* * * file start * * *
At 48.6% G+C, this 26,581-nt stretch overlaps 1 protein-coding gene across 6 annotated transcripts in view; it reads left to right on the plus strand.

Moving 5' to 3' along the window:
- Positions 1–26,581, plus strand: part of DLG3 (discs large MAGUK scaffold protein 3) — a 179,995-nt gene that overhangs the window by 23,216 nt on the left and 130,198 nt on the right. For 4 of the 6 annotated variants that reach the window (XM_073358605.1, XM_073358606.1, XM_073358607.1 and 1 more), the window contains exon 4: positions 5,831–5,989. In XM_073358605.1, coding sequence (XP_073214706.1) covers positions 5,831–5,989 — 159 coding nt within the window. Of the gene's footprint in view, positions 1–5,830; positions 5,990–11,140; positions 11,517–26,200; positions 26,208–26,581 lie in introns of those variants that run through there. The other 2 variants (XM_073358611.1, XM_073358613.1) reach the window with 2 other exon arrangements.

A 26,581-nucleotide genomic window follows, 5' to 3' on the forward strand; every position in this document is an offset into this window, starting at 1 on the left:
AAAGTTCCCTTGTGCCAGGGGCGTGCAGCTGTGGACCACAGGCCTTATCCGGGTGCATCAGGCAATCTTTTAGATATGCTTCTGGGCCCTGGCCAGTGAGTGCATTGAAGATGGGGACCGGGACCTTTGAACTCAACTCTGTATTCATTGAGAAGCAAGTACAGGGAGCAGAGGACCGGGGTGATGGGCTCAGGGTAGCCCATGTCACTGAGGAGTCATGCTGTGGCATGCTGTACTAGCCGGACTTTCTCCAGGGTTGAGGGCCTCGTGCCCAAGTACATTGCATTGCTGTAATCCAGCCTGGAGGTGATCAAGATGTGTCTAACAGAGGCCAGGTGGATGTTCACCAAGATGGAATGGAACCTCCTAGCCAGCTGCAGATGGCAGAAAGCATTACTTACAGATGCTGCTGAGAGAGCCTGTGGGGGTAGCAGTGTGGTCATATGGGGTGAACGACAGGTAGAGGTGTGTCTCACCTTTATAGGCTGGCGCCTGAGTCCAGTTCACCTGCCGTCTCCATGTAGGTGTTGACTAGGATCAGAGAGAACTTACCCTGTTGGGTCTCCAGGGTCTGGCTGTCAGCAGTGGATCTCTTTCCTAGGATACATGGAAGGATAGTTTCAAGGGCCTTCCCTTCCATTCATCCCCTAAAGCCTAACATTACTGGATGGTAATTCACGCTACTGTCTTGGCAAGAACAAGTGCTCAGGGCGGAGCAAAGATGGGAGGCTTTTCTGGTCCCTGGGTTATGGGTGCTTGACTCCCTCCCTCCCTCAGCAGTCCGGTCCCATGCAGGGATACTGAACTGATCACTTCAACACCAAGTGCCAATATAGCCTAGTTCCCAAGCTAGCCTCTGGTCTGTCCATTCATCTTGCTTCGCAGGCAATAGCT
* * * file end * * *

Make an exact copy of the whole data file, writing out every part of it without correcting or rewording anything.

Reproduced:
At 48.6% G+C, this 26,581-nt stretch overlaps 1 protein-coding gene across 6 annotated transcripts in view; it reads left to right on the plus strand.

Moving 5' to 3' along the window:
- Positions 1–26,581, plus strand: part of DLG3 (discs large MAGUK scaffold protein 3) — a 179,995-nt gene that overhangs the window by 23,216 nt on the left and 130,198 nt on the right. For 4 of the 6 annotated variants that reach the window (XM_073358605.1, XM_073358606.1, XM_073358607.1 and 1 more), the window contains exon 4: positions 5,831–5,989. In XM_073358605.1, coding sequence (XP_073214706.1) covers positions 5,831–5,989 — 159 coding nt within the window. Of the gene's footprint in view, positions 1–5,830; positions 5,990–11,140; positions 11,517–26,200; positions 26,208–26,581 lie in introns of those variants that run through there. The other 2 variants (XM_073358611.1, XM_073358613.1) reach the window with 2 other exon arrangements.

A 26,581-nucleotide genomic window follows, 5' to 3' on the forward strand; every position in this document is an offset into this window, starting at 1 on the left:
AAAGTTCCCTTGTGCCAGGGGCGTGCAGCTGTGGACCACAGGCCTTATCCGGGTGCATCAGGCAATCTTTTAGATATGCTTCTGGGCCCTGGCCAGTGAGTGCATTGAAGATGGGGACCGGGACCTTTGAACTCAACTCTGTATTCATTGAGAAGCAAGTACAGGGAGCAGAGGACCGGGGTGATGGGCTCAGGGTAGCCCATGTCACTGAGGAGTCATGCTGTGGCATGCTGTACTAGCCGGACTTTCTCCAGGGTTGAGGGCCTCGTGCCCAAGTACATTGCATTGCTGTAATCCAGCCTGGAGGTGATCAAGATGTGTCTAACAGAGGCCAGGTGGATGTTCACCAAGATGGAATGGAACCTCCTAGCCAGCTGCAGATGGCAGAAAGCATTACTTACAGATGCTGCTGAGAGAGCCTGTGGGGGTAGCAGTGTGGTCATATGGGGTGAACGACAGGTAGAGGTGTGTCTCACCTTTATAGGCTGGCGCCTGAGTCCAGTTCACCTGCCGTCTCCATGTAGGTGTTGACTAGGATCAGAGAGAACTTACCCTGTTGGGTCTCCAGGGTCTGGCTGTCAGCAGTGGATCTCTTTCCTAGGATACATGGAAGGATAGTTTCAAGGGCCTTCCCTTCCATTCATCCCCTAAAGCCTAACATTACTGGATGGTAATTCACGCTACTGTCTTGGCAAGAACAAGTGCTCAGGGCGGAGCAAAGATGGGAGGCTTTTCTGGTCCCTGGGTTATGGGTGCTTGACTCCCTCCCTCCCTCAGCAGTCCGGTCCCATGCAGGGATACTGAACTGATCACTTCAACACCAAGTGCCAATATAGCCTAGTTCCCAAGCTAGCCTCTGGTCTGTCCATTCATCTTGCTTCGCAGGCAATAGCT